Brian is building a door to the spaceship. This was something we didn't have on Alien Uprising and although nobody who watched the movie noticed that the shot of the people actually getting on and off the ship was missing... it was missing. Now we can have that shot. Should we go back and re-shoot Alien Uprising? Oh. We can't. That movie has already been delivered.

Problems problems... 2!

Working on CG models for Clonehunter:

Dude, all my Blinns turned into Phongs. Worse than that my bump map textures muliplied almost by a decimal point (actually, it looks to my eye like about a decimal point.) FBX export will do that to ya. So I went in and manually re-assigned the shaders which were Phongs back into Blinns, and set the bump mats to about .091.

Do I know what I'm talking about? Not really.

But we have a cat and a spaceship, both of which we got from We were looking at a Maya cat on Turbosquid which was $189 unrigged but we got the $30 Millennium Cat from Daz and it IS rigged! That's a big deal. Henry thought it was going to be a pain to put IK handles on the rig but it wasn't.

The one thing we haven't done yet is dealt with any compositing on the bluescreen. I'm working on this theory that somehow I know better than people who literally "wrote the book" like Stu Machwitz and I've been hazing the stage with our expensive little LaMaitre hazer even when we're shooting bluescreen. My idea is that the image we see when we key out will also be "hazed". That's what I intuit my experience has been from the past. So it's either that or I'm doing a lot of rotoscoping...

When we shoot Fly By Night, which will be a very bluescreeny movie, we're going to likely have to give up the hazer. Sniff! Bill likes him some inky blacks. I do worry about the image starting to look kinda "video" when we go without hazer (although of course we did all the exteriors on Solar Vengeance sans fog/haze), and you can soften the picture with "stockings" in post, you'll never get any kind of actual volumetric light (which for some reason on this picture we haven't been getting anyway.)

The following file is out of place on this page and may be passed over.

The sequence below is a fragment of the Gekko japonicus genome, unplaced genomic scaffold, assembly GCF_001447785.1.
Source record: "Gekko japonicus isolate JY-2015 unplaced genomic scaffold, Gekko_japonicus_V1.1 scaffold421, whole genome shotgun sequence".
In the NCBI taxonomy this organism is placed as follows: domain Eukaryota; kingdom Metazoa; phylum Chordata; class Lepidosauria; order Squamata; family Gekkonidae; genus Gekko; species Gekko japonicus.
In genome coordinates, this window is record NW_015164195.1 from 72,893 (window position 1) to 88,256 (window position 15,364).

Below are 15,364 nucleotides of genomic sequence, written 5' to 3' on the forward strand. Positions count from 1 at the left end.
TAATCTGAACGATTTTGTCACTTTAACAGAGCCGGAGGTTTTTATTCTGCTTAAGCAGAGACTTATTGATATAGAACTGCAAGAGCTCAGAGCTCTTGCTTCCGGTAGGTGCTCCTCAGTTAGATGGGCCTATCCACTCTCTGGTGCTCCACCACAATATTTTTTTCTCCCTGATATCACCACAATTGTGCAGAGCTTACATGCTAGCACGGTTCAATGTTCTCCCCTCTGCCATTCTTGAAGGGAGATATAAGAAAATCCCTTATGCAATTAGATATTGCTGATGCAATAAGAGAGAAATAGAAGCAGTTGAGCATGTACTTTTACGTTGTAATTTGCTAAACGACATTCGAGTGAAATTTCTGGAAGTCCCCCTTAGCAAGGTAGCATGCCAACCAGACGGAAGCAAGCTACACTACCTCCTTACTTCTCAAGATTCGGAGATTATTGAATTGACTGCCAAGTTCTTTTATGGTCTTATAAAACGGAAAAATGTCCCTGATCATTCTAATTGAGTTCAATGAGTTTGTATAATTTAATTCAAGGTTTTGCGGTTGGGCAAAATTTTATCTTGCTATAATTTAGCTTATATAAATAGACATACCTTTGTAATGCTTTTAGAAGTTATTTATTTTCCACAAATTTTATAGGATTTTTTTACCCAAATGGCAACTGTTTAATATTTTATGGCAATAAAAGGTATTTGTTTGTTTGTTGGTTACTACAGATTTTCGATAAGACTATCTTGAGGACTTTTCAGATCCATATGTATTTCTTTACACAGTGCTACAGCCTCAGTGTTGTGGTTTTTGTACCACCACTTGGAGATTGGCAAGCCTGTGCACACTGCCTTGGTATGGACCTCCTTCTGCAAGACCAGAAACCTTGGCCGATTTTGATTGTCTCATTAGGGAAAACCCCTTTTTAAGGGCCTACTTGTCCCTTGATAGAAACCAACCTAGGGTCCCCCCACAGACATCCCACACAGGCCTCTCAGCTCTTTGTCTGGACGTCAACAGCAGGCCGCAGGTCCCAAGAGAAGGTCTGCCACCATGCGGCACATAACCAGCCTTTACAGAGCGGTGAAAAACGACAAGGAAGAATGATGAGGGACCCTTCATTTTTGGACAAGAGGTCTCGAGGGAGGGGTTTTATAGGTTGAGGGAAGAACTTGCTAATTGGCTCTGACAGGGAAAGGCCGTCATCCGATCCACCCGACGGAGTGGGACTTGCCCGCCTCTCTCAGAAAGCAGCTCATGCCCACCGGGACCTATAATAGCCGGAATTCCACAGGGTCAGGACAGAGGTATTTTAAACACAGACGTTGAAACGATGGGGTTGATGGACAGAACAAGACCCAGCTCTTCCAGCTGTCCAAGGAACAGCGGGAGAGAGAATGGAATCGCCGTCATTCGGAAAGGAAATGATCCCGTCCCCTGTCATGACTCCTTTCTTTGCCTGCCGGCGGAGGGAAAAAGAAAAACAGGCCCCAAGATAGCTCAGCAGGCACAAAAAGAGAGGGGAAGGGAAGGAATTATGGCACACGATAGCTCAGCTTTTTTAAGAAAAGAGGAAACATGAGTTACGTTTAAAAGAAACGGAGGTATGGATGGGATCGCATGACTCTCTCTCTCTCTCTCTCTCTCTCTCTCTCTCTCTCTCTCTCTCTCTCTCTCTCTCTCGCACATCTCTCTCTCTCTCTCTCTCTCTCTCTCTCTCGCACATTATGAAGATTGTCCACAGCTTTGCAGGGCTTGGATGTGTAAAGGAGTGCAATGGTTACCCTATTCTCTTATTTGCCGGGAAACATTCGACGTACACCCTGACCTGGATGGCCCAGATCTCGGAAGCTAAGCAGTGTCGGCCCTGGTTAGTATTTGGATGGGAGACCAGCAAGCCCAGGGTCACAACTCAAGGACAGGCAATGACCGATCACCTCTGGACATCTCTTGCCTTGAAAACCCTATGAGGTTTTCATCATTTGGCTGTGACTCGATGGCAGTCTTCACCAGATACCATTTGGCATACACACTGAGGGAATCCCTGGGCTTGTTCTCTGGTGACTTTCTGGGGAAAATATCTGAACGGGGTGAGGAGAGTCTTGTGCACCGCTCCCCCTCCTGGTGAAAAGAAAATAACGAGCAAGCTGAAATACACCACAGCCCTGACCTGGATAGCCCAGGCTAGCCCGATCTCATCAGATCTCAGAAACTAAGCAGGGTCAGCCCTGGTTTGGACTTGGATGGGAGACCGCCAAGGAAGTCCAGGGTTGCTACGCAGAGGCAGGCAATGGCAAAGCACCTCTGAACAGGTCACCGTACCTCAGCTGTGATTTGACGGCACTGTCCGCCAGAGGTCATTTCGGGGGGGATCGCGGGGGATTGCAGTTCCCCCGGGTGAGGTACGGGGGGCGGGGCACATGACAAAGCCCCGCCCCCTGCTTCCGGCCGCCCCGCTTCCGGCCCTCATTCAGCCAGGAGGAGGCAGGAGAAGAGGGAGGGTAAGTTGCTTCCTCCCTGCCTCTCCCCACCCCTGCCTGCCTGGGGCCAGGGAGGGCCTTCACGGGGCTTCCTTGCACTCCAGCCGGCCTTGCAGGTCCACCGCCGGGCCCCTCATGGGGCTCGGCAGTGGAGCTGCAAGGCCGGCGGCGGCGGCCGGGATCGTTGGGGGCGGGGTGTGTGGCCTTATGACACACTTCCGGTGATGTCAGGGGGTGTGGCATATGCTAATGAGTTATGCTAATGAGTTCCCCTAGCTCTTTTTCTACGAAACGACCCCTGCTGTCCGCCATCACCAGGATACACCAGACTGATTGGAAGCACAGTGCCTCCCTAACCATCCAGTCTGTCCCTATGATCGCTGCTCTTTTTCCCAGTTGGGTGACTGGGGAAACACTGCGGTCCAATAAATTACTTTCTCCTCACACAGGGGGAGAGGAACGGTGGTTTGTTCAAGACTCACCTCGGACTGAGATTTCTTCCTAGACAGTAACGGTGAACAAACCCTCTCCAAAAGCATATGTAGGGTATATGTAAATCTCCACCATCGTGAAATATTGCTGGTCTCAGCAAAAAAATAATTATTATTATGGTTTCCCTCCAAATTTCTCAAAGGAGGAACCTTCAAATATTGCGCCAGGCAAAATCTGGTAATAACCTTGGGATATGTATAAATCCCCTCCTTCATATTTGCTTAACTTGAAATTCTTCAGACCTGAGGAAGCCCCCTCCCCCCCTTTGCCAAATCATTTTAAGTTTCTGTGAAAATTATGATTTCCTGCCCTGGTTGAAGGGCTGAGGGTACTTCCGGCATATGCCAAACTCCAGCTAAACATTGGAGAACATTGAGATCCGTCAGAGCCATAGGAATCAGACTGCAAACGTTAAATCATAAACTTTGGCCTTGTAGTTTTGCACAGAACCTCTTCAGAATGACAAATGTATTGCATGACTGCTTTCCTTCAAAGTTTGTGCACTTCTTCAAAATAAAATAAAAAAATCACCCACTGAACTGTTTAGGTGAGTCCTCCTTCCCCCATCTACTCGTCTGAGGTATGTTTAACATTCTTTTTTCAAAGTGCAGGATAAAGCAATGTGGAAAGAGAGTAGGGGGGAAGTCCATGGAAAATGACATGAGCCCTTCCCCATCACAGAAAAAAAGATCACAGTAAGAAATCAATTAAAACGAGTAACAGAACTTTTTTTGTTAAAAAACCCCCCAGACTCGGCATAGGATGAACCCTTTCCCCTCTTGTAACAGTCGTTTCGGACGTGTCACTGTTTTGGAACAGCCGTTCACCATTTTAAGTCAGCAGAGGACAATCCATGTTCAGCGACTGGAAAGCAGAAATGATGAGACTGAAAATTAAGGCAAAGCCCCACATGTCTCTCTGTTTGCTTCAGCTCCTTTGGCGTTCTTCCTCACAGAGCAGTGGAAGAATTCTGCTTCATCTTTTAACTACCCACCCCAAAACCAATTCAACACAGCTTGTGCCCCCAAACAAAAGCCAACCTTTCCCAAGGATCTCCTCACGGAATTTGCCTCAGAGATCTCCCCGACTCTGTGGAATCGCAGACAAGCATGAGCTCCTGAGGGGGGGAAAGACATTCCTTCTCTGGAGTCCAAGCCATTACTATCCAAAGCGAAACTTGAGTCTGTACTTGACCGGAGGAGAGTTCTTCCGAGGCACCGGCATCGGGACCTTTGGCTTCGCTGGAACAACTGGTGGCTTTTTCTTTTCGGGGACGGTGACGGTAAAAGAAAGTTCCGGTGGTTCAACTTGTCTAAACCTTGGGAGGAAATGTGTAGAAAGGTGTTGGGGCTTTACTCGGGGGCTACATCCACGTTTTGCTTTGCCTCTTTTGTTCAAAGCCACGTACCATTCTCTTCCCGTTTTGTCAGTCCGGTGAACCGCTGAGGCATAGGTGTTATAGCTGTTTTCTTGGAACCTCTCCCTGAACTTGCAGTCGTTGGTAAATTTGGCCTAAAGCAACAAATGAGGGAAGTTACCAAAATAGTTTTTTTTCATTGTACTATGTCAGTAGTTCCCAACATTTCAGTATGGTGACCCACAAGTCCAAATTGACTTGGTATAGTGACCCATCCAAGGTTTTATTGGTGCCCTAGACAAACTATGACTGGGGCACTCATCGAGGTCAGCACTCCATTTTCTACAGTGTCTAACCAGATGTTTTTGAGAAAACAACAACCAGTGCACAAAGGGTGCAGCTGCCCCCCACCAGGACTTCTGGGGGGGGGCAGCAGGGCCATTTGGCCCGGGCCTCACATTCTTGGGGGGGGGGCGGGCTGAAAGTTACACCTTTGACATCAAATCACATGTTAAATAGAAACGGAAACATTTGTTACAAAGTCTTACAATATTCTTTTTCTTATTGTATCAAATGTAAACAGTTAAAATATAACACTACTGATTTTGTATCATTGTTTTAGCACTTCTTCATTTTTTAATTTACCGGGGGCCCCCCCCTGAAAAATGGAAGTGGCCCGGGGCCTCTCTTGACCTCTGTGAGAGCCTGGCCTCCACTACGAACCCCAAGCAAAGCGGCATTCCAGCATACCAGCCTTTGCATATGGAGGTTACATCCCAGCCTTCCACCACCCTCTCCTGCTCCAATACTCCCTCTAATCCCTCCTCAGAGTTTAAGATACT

Today I gotta make runs to Metuchen and then back to Jersey City to make sure we have everything on hand to shoot on Saturday. Can you believe that it'll be day 7 and we haven't had 2" black gaff tape on set? That's just silly. I gotta pick some up on Friday.

Wednesday, May 20, 2009

Too Old To Be Playing With Dollies

This is an image from Patrick Merminod. He's a Swiss fellow who made a model we used in Millennium Crisis.

Let me tell you, photo-real art like this in the daylight is really hard to get!

The Eazy Dolly system is less than $600. I do wish it had curved track. We have a dolly which works pretty well but the problem is the dang thing is so big it's hard to transport.

The Quote of the day is from Chance Shirley: "I saw Trek a week after watching Wolverine, a quarter-assed flick that strives for half-assedness in its best moments."

And yes, thank you John Scalzi. I do want a LAN Party Commander.



I just finished reading Nick Mason's Inside Out A Personal History of Pink Floyd. The book is fascinating if only because Mr. Mason's view of the amazing history of this seminal rock act is (admittedly) one which only the drummer, trained as an architect, could have. On occasion the details of the wattage of projectors is accompanied, a few paragraphs later, about "super groupies". Or perhaps it's the other way around.*

One thing that's clear is that they all worked very hard at what they were doing. Nick downplays any exciting drug use the band (with the exception of Syd) might have been involved with during the psycadelic era, but that sort of makes sense. It's hard to actually produce very much on 'shrooms and acid. Those are strictly consumption-level drugs.

There's a kind of tragic sadness in the story in that in many ways it's about a bunch of school friends who over 40 years had a big falling out. I suppose that's basically true of most all rock bands. At least two of them are still together and Nick seems to be on good terms with Roger, who does come off as a bit of a prick in the book, even though he presumably proof-read it (!). Now that band, which was begat around when I was born in 1965, has lost its keyboard player due to illness, and arguably two of it's leaders due to insanity (can you tell I've never been that big a Roger Waters fan?) still occasionally releases records and some of them are even good.


In the early 80's I saw pretty much all the rock movie midnight screenings at the Menlo Park movie theater with my friends Scott, Todd, and Ed. Looking back it seems somewhat funny because the three of us had and have fairly divergent taste. Todd was then more of a "classical snob" (and I mean that in only the most loving way) of the four of us, although his Beatles and The Who collections were nigh on complete. Ed was (and let's face it: "is") an Elton John fanatic. I think that Scott was really into ELP at the time.